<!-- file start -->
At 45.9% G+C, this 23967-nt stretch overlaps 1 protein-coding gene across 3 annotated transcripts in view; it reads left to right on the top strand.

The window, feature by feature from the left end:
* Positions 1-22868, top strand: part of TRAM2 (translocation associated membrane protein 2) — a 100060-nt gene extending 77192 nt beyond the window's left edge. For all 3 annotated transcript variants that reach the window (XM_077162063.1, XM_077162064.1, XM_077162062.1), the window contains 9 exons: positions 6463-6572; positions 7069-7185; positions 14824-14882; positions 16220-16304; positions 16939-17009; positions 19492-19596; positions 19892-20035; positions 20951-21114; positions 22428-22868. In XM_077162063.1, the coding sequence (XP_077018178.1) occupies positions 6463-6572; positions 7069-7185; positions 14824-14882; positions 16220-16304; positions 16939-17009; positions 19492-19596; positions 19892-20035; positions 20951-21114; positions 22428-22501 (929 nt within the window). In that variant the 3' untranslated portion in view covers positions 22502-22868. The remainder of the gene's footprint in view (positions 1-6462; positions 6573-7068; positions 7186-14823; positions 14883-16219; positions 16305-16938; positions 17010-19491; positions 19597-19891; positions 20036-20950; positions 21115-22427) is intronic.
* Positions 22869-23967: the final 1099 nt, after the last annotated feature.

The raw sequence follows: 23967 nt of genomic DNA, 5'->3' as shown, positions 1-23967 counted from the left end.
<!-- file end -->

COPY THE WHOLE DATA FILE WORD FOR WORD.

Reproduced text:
At 45.9% G+C, this 23967-nt stretch overlaps 1 protein-coding gene across 3 annotated transcripts in view; it reads left to right on the top strand.

The window, feature by feature from the left end:
* Positions 1-22868, top strand: part of TRAM2 (translocation associated membrane protein 2) — a 100060-nt gene extending 77192 nt beyond the window's left edge. For all 3 annotated transcript variants that reach the window (XM_077162063.1, XM_077162064.1, XM_077162062.1), the window contains 9 exons: positions 6463-6572; positions 7069-7185; positions 14824-14882; positions 16220-16304; positions 16939-17009; positions 19492-19596; positions 19892-20035; positions 20951-21114; positions 22428-22868. In XM_077162063.1, the coding sequence (XP_077018178.1) occupies positions 6463-6572; positions 7069-7185; positions 14824-14882; positions 16220-16304; positions 16939-17009; positions 19492-19596; positions 19892-20035; positions 20951-21114; positions 22428-22501 (929 nt within the window). In that variant the 3' untranslated portion in view covers positions 22502-22868. The remainder of the gene's footprint in view (positions 1-6462; positions 6573-7068; positions 7186-14823; positions 14883-16219; positions 16305-16938; positions 17010-19491; positions 19597-19891; positions 20036-20950; positions 21115-22427) is intronic.
* Positions 22869-23967: the final 1099 nt, after the last annotated feature.

The raw sequence follows: 23967 nt of genomic DNA, 5'->3' as shown, positions 1-23967 counted from the left end.